So pace Sullivan, no, I’m not so inclined to concede the religious sincerity of Richard Mourdock, other than to concede that he is part of a movement within American Christianity that has so confused religious and secular causes and motivations that the distinction has lost all meaning. No, Richard Mourdock (and Todd Akin) may not subjectively “hate women or want to control women,” but it’s almost worse to assume they think, with no compelling evidence, that God Almighty is calling them to control women and “hate” them in the sense of dismissing their bodies, their health, and their autonomy as systematically without value in law or policy. And they are hardly alone or without power, as we may learn to our regret after November 6.

Ed Kilgore is a contributing writer to the Washington Monthly. He is managing editor for The Democratic Strategist and a senior fellow at the Progressive Policy Institute. Find him on Twitter: @ed_kilgore.

Comments

  • T2 on October 25, 2012 11:20 AM:

    once again I remind readers.... Mourdock was the winner of his primary. Just like William Todd Akin, he won the votes of his state's Republicans. He represents them.

  • martin on October 25, 2012 11:20 AM:

    Who cares if they are sincere? They can be as sincere as they want in there religious beliefs. What they are completely insincere and dishonest about is they are trying to force their religious beliefs on the rest of the country (and world).

    They can only call themselves "Pro-Life" honestly if they as actively anti-death penalty and anti-war as they are anti-abortion. At least the Catholics can make a minor claim in these regards.

    They are anti-abortion. Their actions are political, not religious. They should be treated that way and not be allowed to hide behind the irrelevant claim of religious conviction.

  • Ron Byers on October 25, 2012 11:21 AM:

    As a former Catholic and an American I have wrestled with this issue my entire adult life. On balance I have decided that the choice belongs to the woman not the State. Over the years I have known a lot of women who faced that choice. Some have chosen abortion, some have chosen carrying the baby to term. None of the women I have known have faced the issue casually. They have all struggled. I suspect nearly every woman facing the question struggles. This issue simply isn't black and white. Politicians and preachers who try to simplify it to a black and white political issue are doing a great disservice to the people and to their God. With all due respect to Ryan, Mourdock and Akin the decision to have an abortion simply isn't a man's decision. It belongs to the pregnant woman.

  • c u n d gulag on October 25, 2012 11:22 AM:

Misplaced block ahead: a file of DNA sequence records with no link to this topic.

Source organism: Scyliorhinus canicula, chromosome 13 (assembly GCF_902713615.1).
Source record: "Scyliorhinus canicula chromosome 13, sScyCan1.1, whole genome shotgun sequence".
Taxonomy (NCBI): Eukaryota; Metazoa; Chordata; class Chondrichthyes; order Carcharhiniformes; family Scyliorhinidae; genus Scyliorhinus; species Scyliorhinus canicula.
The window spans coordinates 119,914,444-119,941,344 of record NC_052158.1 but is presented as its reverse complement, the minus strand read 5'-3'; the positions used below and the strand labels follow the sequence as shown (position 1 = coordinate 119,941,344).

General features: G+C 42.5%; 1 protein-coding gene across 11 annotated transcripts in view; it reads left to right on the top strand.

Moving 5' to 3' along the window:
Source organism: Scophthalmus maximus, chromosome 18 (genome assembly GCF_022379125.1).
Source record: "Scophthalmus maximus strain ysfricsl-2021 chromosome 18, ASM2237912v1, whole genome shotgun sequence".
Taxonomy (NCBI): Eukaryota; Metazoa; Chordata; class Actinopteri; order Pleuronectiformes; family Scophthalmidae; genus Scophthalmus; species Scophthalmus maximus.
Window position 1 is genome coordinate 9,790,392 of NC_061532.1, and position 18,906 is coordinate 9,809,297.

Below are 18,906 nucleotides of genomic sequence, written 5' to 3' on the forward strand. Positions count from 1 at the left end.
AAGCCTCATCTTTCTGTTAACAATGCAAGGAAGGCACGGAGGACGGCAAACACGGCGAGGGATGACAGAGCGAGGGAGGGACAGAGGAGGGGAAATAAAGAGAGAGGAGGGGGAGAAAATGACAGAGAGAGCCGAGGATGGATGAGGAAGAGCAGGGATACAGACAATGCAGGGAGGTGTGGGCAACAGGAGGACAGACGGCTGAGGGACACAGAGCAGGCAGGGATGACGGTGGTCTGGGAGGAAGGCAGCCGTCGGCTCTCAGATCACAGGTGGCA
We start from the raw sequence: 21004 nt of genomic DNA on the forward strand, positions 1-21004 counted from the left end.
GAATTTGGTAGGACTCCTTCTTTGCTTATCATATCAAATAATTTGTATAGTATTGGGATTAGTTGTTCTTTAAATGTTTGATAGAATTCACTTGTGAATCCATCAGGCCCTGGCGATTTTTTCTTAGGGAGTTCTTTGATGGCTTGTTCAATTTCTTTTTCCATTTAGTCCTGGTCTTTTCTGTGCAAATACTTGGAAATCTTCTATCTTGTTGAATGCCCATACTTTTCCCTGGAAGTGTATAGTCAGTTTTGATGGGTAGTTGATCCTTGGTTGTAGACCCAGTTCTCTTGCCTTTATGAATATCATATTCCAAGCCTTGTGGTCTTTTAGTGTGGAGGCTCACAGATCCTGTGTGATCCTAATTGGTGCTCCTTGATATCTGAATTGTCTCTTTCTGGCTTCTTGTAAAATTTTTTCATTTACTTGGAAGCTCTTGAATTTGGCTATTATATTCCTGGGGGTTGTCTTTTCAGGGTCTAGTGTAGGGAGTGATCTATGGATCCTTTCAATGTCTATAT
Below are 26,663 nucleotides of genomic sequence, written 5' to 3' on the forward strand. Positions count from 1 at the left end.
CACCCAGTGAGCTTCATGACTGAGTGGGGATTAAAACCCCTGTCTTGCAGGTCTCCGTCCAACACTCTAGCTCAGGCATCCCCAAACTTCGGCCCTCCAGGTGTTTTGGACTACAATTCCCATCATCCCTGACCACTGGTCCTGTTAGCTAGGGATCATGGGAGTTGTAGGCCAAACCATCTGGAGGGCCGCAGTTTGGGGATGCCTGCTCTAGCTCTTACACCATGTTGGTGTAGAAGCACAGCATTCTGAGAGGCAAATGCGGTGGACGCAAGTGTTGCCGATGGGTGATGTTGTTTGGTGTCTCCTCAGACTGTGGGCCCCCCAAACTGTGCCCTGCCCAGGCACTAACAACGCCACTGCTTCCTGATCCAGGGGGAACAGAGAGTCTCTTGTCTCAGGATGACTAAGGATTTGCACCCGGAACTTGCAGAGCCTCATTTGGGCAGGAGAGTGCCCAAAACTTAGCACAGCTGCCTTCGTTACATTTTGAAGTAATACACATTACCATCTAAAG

Psychologically, all of this anti-abortion activity, I think, is projection based on the Conservatives being wrong on every Civil Rights issues of the last 200+ years, whether it was 'the rights of man,' freedom of, and from, religion rights, labor rights, rights for blacks, women's rights, or gay rights.

    They picked the fetus as their Civil Rights issue, because by doing so, they can also denigrate women and minorities, and make sure they go through what I call "Forced Labor."
    Humiliation of the "other" is a large part of their superiority complex.

    Being anti-abortion should be kept seperate from being anti-choice.

    One can be against abortion for ones self, or family members, but not god-bother everyone else into having to live by your position.

    Being anti-choice, means that you will use the tools of government to force your opinions on everyone else, regardless of their own beliefs, religious or otherwise.

    I wonder, if Mr. Mourdock’s wife was raped by a black man, if he would still look at that offspring as one of “God’s blessings?” *

    And if he’d spend tears and money raising his wife’s rapists’s child?

    Or his daughter.**

    Or, would he hustle her off to some place where she could quickly and quietely abort that black man’s fetus?

    Yeah – THAT!

    And demanding that women carry unwanted children to term, especially the children of rape, they’re also potentially harmful to the children who are born, and not given up for adoption.

    I’m a male, and I can’t imagine being the husband having to help raise the blameless child(ren) of my blameless wife’s rapist.

    And I can’t even imagine being the woman, having to raise that child, without or without help from a significant other.

    It must take some kind of superhuman empathy to try to raise that blameless child, and not hold the cause of their existance against them.

    I’d like to think I could do it, if that situation presented itself.
    But, wouldn’t it be better not to bring that unwanted child into the world in the first place?

    People who support “Forced Labor,” are sociopathic holier-than-thou god-botherers, without an empathetic atom in their bodies.

    *Note – I’m not advocating, or hoping for something like that. This is just a thought excersize.
    **Also too – ditto.

  • LiberalGRIT on October 25, 2012 11:24 AM:

    I'm sorry, but if you think a woman is an incubator, you're a misogynist. I believe it's been quoted here on the blog, originally from Salon, and it's just the damn truth.

    We get so squeamish about labeling hate speech against women as what it is. I have friends who are perfectly decent people who believe that abortion is morally repugnant, in fact one who works for Feminists for Life who is a really good and sincere person. And my friends, at least, are not, NOT, trying to change the law to prevent abortion. They are trying to PERSUADE women against abortion and provide more contraception.